Since 1949 there have been several prominent waves of transnational organizing by Uyghurs living outside of China. In the fifties through the eighties much of this activity was located in Turkey with the permission of sympathetic Pan-Turkists in the government. Uyghur activists often had a difficult time calling attention to their cause, however, as China enjoyed a lot of leeway as an anti-colonial icon in Africa and Asia. The breakup of the USSR and the emerging Central Asian Turkic states created a lot of hope among Uyghurs that the time was ready for independence, an idea that China also feared. Early on Central Asian states, with large populations of Uyghurs having lived in these countries for years, were sympathetic and allowed Uyghur groups to organize. Unfortunately these Uyghur groups still relied on the benevolence of their host states. As time went on in the 90’s and these states had more pressing concerns in starting up their economies, leaders were more than willing to make sweet deals with Beijing in return for kicking out or pulling the plug on Uyghur groups and activists. The center of Uyghur organizing then moved to the developed West in Europe and America, as groups like the World Uyghur Congress emerged to try and claim one voice and legitimate representation of the Uyghur Diaspora.
Another interesting reason for this turn to the West was a perception in the 90’s, that feels like a faint memory now, that humanitarian intervention on the side of minority peoples was a legitimate action. When Uyghurs viewed the cases in Bosnia, East Timor, and Kosovo they saw examples of the West willing to act and both they and Party leaders did not think it unlikely that NATO or the UN would find reason to intervene on the side of the Uyghurs. Of course, as in many things, 9/11 changed the international calculus. Beijing quickly moved to highlight any violence in Xinjiang, not as separatist, but as Islamic terrorism. The Bush administration, in exchange for China’s assistance in the War on Terror, was willing to accept this interpretation, but not to the degree China wanted. In 2002 the US State Department placed the East Turkestan Islamic Movement (ETIM) on its terrorist watch list, despite the group’s rather insignificant existence up to that date. This move did not fully satisfy China, who wanted all Uyghur groups listed as terrorists, but this did not stop them from proclaiming to domestic audiences that all Uyghur groups were also terrorist groups. This dynamic has continued in the last decade with any anti-state activities by Uyghurs in Xinjiang being labeled as inspired by Islamic terrorism and outside agitators, regardless of the political, economic, and cultural grievances and motivations behind Uyghur actions.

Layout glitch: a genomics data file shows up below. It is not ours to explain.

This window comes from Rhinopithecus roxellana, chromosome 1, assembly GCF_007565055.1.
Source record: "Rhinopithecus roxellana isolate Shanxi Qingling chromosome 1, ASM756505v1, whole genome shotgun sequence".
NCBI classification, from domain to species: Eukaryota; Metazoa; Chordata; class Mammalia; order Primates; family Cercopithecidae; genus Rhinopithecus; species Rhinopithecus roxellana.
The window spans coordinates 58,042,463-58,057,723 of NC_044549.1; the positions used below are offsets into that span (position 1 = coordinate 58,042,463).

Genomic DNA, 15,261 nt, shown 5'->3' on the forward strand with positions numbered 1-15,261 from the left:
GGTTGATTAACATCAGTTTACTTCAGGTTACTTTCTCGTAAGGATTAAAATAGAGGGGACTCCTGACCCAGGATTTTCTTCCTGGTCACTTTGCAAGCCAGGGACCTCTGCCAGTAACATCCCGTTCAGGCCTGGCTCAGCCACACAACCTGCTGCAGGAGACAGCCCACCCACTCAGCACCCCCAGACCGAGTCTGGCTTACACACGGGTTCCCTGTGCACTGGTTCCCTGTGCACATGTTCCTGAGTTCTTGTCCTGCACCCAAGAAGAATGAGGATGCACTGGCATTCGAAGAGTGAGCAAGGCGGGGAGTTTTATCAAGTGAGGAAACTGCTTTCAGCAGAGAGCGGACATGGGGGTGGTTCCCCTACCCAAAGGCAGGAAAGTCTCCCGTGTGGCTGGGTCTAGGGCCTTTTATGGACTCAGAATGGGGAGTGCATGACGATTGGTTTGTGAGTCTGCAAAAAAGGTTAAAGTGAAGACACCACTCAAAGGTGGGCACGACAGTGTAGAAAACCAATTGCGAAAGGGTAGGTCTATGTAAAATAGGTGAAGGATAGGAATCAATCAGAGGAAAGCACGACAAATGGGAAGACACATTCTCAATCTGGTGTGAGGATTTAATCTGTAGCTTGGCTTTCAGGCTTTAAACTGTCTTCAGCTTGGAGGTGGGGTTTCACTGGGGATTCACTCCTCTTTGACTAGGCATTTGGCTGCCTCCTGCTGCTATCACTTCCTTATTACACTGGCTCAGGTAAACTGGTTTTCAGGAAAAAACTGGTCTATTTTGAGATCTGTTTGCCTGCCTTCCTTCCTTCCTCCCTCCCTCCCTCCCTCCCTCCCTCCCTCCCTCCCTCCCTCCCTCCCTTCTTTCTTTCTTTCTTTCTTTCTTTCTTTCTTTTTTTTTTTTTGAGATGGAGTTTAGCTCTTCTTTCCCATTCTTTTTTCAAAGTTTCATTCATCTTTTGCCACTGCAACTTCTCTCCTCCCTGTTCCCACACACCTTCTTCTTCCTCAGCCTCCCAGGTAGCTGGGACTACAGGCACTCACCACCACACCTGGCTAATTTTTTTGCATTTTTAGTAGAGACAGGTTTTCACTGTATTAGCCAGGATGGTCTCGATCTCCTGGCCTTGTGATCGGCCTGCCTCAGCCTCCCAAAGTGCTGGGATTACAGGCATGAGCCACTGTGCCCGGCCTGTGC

This brings us to the Kunming attack of March 1st. Early reports followed this pattern of labeling the attack as jihadist and inspired by Islamic terrorism, with potential linkages to violent Uyghur groups, though no official group has claimed responsibility. Beijing has an interest in portraying the attack as not only terrorist, which in its execution it was, but as also Islamic and part of a nefarious conspiracy by “separatist leaders” that deligitmizes any claims to independence or autonomy by actual Uyghurs in Xinjiang/East Turkestan. Further reports have complicated this picture however. Other evidence suggests that the eight Uyghurs involved in the attack had fled from Xinjiang to Yunnan with the intention of crossing the border to Laos as refugees. When the Chinese police crack downed on Uyghur activity and closed this route, however, these eight Uyghurs became trapped in Kunming. Furthermore, the police then arrested some of the family members and spouses connected to the eight Uyghurs, and placed them on a most wanted list even before the March 1st attack. Their precarious position may have inspired the eight Uyghurs to carry out a last desperate attack and would explain the crudeness of the knives and tactics involved. Far from being part of an organized jihadist cabal, the eight Uyghurs may have been the perverse outcome of China’s own harsh security measures.
This account is also more consistent with the lack of widespread Islamic jihadist influence in Xinjiang. There certainly does seem to be a rise in recent years of jihadist-influenced rhetoric but nothing on the level of Islamic movements like Hezbollah or Al-Qaeda. One reason for this lack of widespread jihadist influence may be the success of China’s repressive policies in Xinjiang. It is incredibly hard for information to get into the region with China invested in blocking radio waves and the internet. There is also little history of locally-inspired Islamist organizing or participation in Pan-Islamist movements, such as the Muslim Brotherhood or the case of Pre-Revolutionary Iran. The most popular and successful transnational Uyghur organizations, such as the World Uyghur Congress, are also secular in outlook and work to actively counter China’s professed links between Uyghur violence and Islamic terrorism. Any increase in the influence of Islamist views in Xinjiang are probably linked to the severe crackdown on civil society, which leaves only religious spaces and groups as sites for Uyghurs to gather and articulate their political grievances.
Much of the rhetoric of Uyghur organizing seems to have followed the language of anti-colonial nationalist movements, when it sought support from Non-aligned states like Turkey and the immediately post-Soviet states of Central Asia, or the international human rights rhetoric of the UN and minority peoples. As such efforts have continually failed to improve the situation on the ground, and as China has become even more intransigent, it is not unsurprising if the language of jihadist and Islamist inspired terrorism becomes more prominent, though it is unlikely such actions would do more than inspire even more repressive measures in Xinjiang/East Turkestan. As I hope I have shown the “Xinjiang Question” is intimately tied up in Chinese domestic and international politics, and only dramatic changes in the Party and its policies, or intense international pressure that sees through China’s distortions of Uyghur demands, are likely to bring any betterment to Uyghurs in the near future. Even more so than the Tibetans, who at least have an internationally recognized charismatic leader in the Dalai Llama, the future for the Uyghurs does not look like a very hopeful.